Whose side are you on?

A recent spam message offered me the opportunity to get “10–15 appointments every week” for my business, as if more meetings is the secret to success. These cold emails, messages, or calls are unwelcome because they’re not interested in me.

I, like you, get annoyed by the unsolicited LinkedIn and email messages I get offering me services I couldn’t possibly be interested in.

A recent spam message offered me the opportunity to get “10–15 appointments every week” for my business, as if more meetings is the secret to success.

These cold emails, messages, or calls are unwelcome because they’re not interested in me.

They’re interested in their goals, their sales quotas, their lead gen targets.

These businesses only care about what they’re selling, their features and benefits, hoping that by bombarding me with unwanted information I’ll change years-long purchasing habits.

The problem is that small business owners and consultants can see these tactics in the market and think that it’s right thing to do. They can hope that enough cold emails or LinkedIn messages will in some way “generate demand” for their products or services.

But as Bob Moesta said, we don’t create demand, “we uncover demand.”

“The struggling moment creates demand.”

I can’t want something until I have a problem to be solved, a struggle to overcome, or a dream to fulfill. Yes, marketing can remind me of those problems or inspire that dream, but demand is created in me, not in an unwanted sales email.

As the famous Ted Levitt expression goes, “People don’t want to buy a quarter-inch drill. They want a quarter-inch hole.”

People don’t want what we’re selling, and they definitely don’t want to hear about it. They want a solution to a problem.

Our job is to understand what they want out of their life, their day, their job, their relationship, their career—and demonstrate how our business is best suited to help them overcome or achieve it.

And we need to know the moments at which our ideal customers are likely to experience a struggle that makes them realize there’s got to be a better way.

Moesta calls this “Demand-side Sales.” It’s not about the supply side or what we have to offer. It’s about the customer and the demand that gets generated in their own mind.

When you take your customers’ side, you see that they don’t want to compare the number of services you have against your competitors.

They don’t want to contrast your fees per job against a series of other options.

They don’t want to get a cold LinkedIn message or call from you.

And unless their only passion in life is getting a deal—which is a customer red flag anyway—they don’t want to make a long and agonizing decision about costs.

They don’t want the “better option”—they want the very best solution to their problem.

And there’s simply no way to spam our contact list into thinking we’re the very best option. If we were truly the best, would we be so desperate for leads?

It’s not that cold outreach doesn’t work—it can generate leads.

But if we’re untargeted or aggressive, we’ll soon find ourselves spending on lead generation faster than we’re growing margin. Because for every lead we get, we’ve burned dozens of potential relationships with unsolicited sales pitches.

What are we building faster—our roster of clients or of annoyed recipients of our unsolicited messages?

If it’s the latter, there’s a ticking clock that will run out once more people dislike us than love us. And we’ll precipitate a toxic spiral that will only get worse as we throw more and more aggressive tactics against the problem.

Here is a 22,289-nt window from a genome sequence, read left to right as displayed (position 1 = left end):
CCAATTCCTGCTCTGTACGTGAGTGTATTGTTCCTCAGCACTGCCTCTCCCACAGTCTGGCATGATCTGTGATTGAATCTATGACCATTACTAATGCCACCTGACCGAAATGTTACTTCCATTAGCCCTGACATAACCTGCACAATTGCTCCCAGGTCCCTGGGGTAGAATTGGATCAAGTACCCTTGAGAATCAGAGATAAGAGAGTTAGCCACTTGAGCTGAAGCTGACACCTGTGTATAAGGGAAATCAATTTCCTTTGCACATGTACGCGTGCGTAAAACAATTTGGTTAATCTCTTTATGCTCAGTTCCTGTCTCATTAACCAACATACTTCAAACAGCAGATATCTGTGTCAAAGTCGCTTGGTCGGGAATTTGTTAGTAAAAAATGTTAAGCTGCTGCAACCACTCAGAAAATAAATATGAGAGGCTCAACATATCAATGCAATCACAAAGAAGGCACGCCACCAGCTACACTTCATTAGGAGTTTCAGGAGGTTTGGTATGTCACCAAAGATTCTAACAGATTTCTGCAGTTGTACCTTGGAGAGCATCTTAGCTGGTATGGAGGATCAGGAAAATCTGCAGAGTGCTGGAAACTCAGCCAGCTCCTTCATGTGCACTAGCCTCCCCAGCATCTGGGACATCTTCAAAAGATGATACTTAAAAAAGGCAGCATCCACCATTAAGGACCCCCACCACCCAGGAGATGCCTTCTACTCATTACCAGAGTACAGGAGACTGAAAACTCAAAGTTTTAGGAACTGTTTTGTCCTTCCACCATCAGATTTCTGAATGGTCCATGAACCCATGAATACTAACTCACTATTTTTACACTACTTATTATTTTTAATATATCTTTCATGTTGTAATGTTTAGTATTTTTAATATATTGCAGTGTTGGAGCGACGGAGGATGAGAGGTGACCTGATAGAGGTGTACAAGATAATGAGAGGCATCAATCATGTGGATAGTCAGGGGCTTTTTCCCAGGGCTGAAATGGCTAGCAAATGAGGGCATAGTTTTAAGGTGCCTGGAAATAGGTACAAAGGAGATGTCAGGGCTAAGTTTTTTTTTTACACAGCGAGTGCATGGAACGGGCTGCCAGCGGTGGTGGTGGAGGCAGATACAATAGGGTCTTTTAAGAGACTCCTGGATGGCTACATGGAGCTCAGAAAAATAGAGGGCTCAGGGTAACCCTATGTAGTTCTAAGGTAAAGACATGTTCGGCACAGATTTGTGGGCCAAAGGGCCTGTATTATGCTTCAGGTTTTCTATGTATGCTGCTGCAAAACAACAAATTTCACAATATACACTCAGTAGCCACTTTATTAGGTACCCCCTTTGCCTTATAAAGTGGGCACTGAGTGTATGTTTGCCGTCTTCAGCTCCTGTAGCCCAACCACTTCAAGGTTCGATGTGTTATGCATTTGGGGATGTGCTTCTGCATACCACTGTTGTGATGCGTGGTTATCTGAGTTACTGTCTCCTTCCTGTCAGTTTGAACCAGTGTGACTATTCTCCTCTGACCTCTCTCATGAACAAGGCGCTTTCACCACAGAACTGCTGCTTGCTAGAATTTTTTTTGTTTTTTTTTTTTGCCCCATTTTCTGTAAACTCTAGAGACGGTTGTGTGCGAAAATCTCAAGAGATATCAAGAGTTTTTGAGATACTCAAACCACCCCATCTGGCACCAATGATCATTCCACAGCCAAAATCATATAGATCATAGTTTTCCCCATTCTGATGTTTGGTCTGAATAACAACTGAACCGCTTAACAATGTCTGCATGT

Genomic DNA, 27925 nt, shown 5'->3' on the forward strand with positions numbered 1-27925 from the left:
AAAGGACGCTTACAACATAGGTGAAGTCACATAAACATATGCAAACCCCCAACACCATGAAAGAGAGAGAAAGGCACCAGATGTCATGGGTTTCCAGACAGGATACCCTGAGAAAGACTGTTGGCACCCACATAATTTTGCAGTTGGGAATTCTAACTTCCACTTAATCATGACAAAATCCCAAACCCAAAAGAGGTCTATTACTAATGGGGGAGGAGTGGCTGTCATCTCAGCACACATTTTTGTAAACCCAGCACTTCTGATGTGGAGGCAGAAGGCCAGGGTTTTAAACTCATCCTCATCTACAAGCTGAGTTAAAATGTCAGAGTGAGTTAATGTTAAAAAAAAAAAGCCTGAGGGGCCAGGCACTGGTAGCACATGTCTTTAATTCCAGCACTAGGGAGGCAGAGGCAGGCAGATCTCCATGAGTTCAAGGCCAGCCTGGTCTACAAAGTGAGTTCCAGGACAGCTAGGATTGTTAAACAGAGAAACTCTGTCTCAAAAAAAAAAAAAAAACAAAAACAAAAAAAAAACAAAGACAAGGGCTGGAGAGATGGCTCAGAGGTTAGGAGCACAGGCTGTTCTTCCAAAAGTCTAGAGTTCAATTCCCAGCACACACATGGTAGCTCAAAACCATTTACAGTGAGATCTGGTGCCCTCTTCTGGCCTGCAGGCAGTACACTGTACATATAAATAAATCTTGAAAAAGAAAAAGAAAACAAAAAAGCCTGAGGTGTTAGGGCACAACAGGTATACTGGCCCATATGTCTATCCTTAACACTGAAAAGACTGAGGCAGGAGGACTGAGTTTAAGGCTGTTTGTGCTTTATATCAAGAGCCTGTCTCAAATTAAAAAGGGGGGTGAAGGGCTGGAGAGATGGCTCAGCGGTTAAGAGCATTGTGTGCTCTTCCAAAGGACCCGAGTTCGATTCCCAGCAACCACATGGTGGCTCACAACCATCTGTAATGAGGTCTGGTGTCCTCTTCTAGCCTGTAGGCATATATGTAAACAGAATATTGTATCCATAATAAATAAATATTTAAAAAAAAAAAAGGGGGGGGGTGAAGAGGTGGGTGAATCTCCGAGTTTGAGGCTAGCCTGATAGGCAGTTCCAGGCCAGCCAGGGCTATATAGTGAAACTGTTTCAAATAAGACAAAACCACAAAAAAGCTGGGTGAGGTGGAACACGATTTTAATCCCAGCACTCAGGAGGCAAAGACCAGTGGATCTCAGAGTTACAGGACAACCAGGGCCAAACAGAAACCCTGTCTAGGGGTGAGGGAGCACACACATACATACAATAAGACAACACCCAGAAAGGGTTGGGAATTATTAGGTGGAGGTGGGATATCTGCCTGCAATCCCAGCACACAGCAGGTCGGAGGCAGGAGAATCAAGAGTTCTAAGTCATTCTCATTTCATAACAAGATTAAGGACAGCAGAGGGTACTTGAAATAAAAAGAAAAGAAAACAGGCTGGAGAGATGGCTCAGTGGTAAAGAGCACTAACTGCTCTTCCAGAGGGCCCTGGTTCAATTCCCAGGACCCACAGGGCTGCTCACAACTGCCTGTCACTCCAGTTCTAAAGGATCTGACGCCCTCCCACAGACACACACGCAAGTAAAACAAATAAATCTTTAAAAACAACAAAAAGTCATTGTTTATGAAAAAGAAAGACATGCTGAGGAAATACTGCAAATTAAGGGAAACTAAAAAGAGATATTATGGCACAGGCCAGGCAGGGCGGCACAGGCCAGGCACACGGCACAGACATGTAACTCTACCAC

Pretty soon, we’ll have a reputation as a spammer, not as an expert.

Yes, “everyone does it.” But almost everyone will eventually fail—not in spite of, but because they copied someone else’s aggressive tactics.

The great, historic success stories you read about don’t start with, “One day I saw what everyone else was doing and I decided I could do it, too.” They start with a dream, a purpose, and a unique approach to something everyone else was doing the same old boring, ineffective way.

The cardinal rule in marketing is that, if everyone’s doing it, it’s the wrong thing to do.

So we’ve got to take a different side.

We’ve got to take the side of our customers. We need to understand their struggle better than our own, and we need to be there for them when it happens.

Reinforcing our marketing position—our unique place in the market and in the lives of our customers—at the moment of our customers’ struggle, spins the flywheel, generates word of mouth, and establishes us as a leader in a particular category.

It makes us the best option for someone in particular, instead of merely the most persistent or tenacious salesperson.

“But where are my customers?” you might ask. Or, “how can I reach them when they’ll want to hear from me?”

Those are the exact questions a strategy answers.

If you have a strategy, you know where your customers are. You know where they go for information, for help, for support, for advice. You know the organizations they frequent, the media they consume, and the businesses like yours that they’ve explored.

If we don’t know that, we don’t have a strategy. And if we don’t have a strategy, we’re hoping to succeed by accident. We’re hoping to get lucky, with all the odds lined up against us.

It’s only by understanding our customers’ true desires, challenges, and struggles that we can build a sustainable business that grows from profit, instead of one in a desperate gambit to grow into profit through ceaseless spamming.

So let’s spend more time thinking about what our customers truly want.

Let’s think about when they want it, and how we’re best suited to help them get it.

And let’s build a strategy to help them see how we can support them.

Let’s take their side for a change.